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Real Music - March 2015 - A Teenage Dream


Real Music - March 2015 - A Teenage Dream

by Robert Feuer

“Big Dave” Gross’s “Rockabilly Roadhouse” has been a fixture on KRSH radio for eight years. It’s a fun way to start your Saturday. Using a voice patterned after his early deejay favorites, including Cousin Brucie, the Wolfman, and Murray the K, “to add a little bit of manic zaniness,” he says, Gross mixes “a variety of music with an attitude.” This includes rockabilly, novelty songs, surf tunes and “retro tidbits,” like old commercials and TV show themes, for a lively-paced show that “jogs the memory banks.”

 “I like the raw nature of the rockabilly sound, but with a straight-ahead rockabilly show, I think people would be bored to death,” he says, during a recent interview at his home.

Gross, born on Long Island, “when Danny & the Juniors had the #1 hit in the U.S,” he says, was “weaned on 1950s rock n’ roll, collecting stacks of 45s, which were my toys.”

In the 70s, starting in high school, he worked at a college radio station playing San Francisco music, “heavily Grateful Dead-influenced,” he says.  “I had long hair and a beard and the whole routine.” He joined the Dead’s 15th anniversary tour all the way to Alaska.

After graduating college in 1980, Gross moved to San Francisco (“the right choice,” he says) where he did a lot of voiceover work and TV commercials, while dabbling in comedy, including impersonations. Considering himself   “a jokester and prankster,” he created the online “Punmaster’s Music Wire” for many years. Subscribers, including people like Dick Dale and Peter Noone, received music news, trivia, and press releases. This “labor of love” ended a year ago, but may return, Gross says.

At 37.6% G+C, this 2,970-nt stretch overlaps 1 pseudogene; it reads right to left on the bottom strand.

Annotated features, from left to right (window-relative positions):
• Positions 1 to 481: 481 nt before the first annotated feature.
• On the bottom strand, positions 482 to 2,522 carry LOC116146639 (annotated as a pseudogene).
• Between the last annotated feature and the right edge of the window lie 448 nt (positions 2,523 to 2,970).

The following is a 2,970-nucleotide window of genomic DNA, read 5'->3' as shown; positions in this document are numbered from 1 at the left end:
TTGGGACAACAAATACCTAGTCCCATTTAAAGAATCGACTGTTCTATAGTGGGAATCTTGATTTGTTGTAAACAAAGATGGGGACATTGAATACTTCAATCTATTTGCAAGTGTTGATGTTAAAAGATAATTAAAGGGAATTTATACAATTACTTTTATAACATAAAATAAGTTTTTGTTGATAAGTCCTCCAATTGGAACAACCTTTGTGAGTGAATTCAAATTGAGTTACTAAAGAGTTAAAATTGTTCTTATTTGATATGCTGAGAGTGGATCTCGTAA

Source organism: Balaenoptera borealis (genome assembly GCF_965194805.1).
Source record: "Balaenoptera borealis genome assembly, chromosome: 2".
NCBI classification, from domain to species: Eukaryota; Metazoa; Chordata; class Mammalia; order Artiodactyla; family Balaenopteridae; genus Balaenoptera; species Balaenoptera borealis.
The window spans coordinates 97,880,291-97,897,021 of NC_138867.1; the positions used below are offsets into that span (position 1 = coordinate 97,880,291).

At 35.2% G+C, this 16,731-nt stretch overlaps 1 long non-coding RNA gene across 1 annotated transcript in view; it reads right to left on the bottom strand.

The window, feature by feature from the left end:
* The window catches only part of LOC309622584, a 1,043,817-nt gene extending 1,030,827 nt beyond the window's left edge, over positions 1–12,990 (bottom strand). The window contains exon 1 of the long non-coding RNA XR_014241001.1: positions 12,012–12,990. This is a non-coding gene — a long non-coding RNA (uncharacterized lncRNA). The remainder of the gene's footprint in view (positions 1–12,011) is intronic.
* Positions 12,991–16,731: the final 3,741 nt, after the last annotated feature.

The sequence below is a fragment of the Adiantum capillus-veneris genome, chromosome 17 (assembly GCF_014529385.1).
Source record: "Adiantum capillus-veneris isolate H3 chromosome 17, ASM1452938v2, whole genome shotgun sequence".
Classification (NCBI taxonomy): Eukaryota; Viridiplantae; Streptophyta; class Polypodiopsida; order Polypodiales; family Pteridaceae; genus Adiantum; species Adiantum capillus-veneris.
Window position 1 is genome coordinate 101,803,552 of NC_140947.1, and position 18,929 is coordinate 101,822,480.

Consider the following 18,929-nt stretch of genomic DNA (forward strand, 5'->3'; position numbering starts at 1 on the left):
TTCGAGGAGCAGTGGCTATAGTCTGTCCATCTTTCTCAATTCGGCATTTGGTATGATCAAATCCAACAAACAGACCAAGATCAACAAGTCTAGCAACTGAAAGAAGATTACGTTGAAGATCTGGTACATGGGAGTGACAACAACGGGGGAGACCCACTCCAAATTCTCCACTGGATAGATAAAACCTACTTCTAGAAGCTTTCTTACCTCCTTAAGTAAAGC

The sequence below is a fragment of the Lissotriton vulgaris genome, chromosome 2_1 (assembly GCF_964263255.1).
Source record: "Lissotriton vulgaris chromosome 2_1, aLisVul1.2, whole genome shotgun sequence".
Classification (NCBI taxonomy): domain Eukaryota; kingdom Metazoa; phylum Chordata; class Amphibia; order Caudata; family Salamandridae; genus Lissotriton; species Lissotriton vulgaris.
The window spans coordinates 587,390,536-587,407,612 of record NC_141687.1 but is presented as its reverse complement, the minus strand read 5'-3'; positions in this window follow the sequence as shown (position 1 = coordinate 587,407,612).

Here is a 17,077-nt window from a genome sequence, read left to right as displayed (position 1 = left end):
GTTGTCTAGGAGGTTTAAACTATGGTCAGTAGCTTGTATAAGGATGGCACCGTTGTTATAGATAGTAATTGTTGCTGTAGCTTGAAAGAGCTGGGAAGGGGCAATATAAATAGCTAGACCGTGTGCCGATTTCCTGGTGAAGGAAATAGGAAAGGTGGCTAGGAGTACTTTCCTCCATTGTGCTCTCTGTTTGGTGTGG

While managing bands during the 90s, he began a “ten year tenure” as Harvey Mandel’s manager after finding Mandel, who had “dropped below the radar,” Gross says, living in a trailer, while struggling, playing no-name bars in Florida. Gross booked him into some California gigs, including the Fillmore and Golden Gate Park, leading to a reconnection with Mandel’s 60s band, Canned Heat, including tours of Europe.

Gross’s long-term affinity for the Grateful Dead paid off after moving to Marin County, and getting a job working as manager of their record division in the late 90s, leading to an RIAA-certified gold record for his work on their box set, “So Many Roads.”

In 2002, Gross moved to Sonoma County to work at KRSH. His other, “more laid-back,” current show, “Saturday Night Album Tracks,” is patterned on early free-form, progressive FM radio, and includes original vinyl albums with back history on the music and personnel.

 Gross has a full-time career in radio advertising and marketing, and booking relationships with music venues and festivals. For 23 years, he’s been a member of the Recording Academy, enabling him to vote on Grammy Awards. He’s truly a man who has parlayed his childhood dreams into a life in music.

Rockabilly Roadhouse is on KRSH, Saturdays at 9 a.m. Saturday Night Album Tracks at 9 p.m.


Real Music - Robert Feuer